I'm in a technical position as a software engineer for a startup. At the beginning of my job (4 months ago) I was brought on with the expectation that I would be coding full time. I was the only developer for the company.

It became readily apparent that the project would require at least a team of developers to work on it as I continued working. I recommended to my boss he hire some people and offered to do the interviewing for them. Fast forward to now that we've hired one developer and are looking to hire several more.

I'm in a management role for the quality of the software as well as the entire engineering department as well as being the most experienced developer.

I feel totally overwhelmed by the position (I've been a developer for a few years but never a manager) and by the sheer technically colossal task the software is trying to accomplish as well as the problem of managing an entire department as it looks I will now be doing.

What do I do? I'm extremely stressed out.

  • 39
    Its a startup, I think its the norm to be stressed out. It does mean as the company grows you will be in a higher position as you joined the company before
    – par
    Commented Jul 7, 2015 at 8:34
  • 5
    The International Institute of Business Analysis publishes a brochure (I think at some 50USD) called the Babok Guide (Business Analysis Body of Knowledge). While this is not strictly aimed at managers (as the name says it's for aspiring business analysts) I found it contains a wealth of simple, actionable tools to help you to organize a project and formulate project requirements. If you are planning to read books on project management I would suggest you add this to your reading list (I'm not a IIBA member, just a happy user of the guide). I found that helpful in a somewhat similar situation. Commented Jul 7, 2015 at 12:06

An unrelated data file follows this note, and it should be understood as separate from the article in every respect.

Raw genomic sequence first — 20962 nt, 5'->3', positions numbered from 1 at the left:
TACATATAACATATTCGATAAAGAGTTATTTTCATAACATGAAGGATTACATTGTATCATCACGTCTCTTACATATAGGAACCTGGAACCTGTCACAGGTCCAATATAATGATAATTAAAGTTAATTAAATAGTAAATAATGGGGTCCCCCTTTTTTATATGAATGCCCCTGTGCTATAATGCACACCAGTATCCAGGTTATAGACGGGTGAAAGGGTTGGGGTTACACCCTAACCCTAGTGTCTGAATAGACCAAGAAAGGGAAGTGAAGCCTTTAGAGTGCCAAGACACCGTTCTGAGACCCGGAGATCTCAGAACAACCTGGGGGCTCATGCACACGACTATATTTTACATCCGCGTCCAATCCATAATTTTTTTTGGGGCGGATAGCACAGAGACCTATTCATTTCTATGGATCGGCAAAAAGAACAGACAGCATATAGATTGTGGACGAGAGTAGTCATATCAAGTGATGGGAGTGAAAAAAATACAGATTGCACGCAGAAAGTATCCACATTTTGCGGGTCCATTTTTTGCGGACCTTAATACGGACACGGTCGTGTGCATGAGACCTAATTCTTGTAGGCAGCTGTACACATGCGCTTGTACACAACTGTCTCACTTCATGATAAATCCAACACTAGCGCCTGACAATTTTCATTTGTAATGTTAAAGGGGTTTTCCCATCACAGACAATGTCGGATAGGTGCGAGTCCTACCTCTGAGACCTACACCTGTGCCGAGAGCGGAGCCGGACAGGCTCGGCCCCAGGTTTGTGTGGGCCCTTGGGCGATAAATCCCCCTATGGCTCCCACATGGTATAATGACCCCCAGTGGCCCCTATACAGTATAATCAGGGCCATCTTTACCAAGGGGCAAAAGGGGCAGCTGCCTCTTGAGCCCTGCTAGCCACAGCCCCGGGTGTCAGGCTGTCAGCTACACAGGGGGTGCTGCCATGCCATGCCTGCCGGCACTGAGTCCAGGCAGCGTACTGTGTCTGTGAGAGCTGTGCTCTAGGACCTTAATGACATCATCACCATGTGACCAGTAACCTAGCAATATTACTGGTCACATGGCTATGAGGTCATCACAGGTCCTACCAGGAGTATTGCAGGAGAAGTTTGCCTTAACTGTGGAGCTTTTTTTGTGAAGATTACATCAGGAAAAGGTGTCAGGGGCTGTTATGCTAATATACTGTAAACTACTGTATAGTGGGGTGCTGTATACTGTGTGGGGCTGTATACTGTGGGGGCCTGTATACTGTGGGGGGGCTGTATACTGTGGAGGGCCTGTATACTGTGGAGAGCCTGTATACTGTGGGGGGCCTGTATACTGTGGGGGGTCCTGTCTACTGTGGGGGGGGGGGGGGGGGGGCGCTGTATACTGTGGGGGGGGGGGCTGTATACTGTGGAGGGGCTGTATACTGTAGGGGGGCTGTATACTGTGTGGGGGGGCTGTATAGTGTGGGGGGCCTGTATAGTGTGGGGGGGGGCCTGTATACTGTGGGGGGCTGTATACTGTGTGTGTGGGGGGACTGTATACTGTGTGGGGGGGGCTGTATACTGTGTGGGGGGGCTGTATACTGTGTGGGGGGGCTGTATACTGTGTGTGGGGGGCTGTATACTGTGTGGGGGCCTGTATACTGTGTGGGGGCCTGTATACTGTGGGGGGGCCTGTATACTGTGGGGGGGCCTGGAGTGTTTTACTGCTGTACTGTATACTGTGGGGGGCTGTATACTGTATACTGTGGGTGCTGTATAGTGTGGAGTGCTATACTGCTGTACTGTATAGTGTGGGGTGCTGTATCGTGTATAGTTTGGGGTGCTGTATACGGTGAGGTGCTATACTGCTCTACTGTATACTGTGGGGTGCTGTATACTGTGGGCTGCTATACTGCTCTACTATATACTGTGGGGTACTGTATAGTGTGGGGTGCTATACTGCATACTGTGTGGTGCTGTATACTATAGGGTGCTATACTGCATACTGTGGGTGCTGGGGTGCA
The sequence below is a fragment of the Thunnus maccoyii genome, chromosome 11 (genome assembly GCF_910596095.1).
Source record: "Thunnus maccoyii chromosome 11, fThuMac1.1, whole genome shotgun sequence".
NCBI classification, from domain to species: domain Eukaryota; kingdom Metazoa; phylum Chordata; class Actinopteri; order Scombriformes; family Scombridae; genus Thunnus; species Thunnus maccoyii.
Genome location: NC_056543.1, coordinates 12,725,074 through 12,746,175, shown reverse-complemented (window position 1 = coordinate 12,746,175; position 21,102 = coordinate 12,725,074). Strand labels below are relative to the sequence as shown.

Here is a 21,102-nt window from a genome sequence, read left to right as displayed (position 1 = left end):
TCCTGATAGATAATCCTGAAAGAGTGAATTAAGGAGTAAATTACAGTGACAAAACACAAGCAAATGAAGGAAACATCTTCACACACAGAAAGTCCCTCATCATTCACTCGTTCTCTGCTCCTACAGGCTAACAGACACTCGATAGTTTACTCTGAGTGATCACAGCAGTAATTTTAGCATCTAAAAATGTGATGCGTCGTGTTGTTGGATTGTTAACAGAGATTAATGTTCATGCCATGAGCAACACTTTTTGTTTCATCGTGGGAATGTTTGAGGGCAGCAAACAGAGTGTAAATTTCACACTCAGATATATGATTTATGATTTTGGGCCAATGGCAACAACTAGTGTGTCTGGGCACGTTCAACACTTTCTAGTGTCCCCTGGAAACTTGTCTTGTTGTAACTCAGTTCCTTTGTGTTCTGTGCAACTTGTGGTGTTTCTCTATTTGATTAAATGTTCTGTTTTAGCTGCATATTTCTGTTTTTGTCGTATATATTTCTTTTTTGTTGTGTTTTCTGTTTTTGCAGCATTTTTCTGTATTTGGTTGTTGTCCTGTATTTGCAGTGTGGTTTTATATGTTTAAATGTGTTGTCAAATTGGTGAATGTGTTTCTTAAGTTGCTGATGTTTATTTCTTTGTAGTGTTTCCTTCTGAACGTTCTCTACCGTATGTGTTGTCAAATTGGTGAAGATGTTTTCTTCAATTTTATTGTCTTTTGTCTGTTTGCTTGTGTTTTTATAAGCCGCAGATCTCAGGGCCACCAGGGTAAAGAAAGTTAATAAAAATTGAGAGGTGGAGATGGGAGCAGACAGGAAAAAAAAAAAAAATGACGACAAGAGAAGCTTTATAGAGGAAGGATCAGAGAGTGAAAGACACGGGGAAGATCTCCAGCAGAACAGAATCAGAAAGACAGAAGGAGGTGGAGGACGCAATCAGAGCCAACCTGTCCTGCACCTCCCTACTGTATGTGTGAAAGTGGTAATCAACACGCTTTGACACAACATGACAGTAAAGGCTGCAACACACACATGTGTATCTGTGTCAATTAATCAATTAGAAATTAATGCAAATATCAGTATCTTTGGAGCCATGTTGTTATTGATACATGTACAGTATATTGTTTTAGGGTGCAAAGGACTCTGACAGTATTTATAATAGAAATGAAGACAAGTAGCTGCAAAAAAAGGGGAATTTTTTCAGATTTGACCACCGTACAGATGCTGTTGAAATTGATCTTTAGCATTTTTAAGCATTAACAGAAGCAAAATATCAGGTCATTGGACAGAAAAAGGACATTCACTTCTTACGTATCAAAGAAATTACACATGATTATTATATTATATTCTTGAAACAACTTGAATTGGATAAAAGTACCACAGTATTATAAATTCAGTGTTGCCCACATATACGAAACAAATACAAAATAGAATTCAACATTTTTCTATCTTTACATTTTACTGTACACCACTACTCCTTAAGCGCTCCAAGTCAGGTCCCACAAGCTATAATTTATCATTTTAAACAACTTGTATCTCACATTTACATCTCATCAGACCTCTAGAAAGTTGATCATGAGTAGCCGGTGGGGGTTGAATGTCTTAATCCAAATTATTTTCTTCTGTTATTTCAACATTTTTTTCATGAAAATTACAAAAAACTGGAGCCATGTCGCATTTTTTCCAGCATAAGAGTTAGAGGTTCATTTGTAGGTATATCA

• 4
    @user2662639 It's not unusual to find more qualified people parachuted in above the old guard. Better not to have too much ego about that. Commented Jul 7, 2015 at 14:04
  • @EikePierstorff: You know there is a roughly matching book called the PMBok Guide? (Project Management Body of Knowledge)? Commented Jul 7, 2015 at 15:00
  • @Oxinabox, I know now - thank you for pointing that out ! Commented Jul 7, 2015 at 15:02

8 Answers 8


First, know that many people get promoted in this sort of way - two of my former managers were. Whether this is good or not depends on the person - but you can read about management and project management and get the company to help with leadership courses and the like to fill in your knowledge gaps. To do this you have to take a deep breath and believe in your ability to overcome.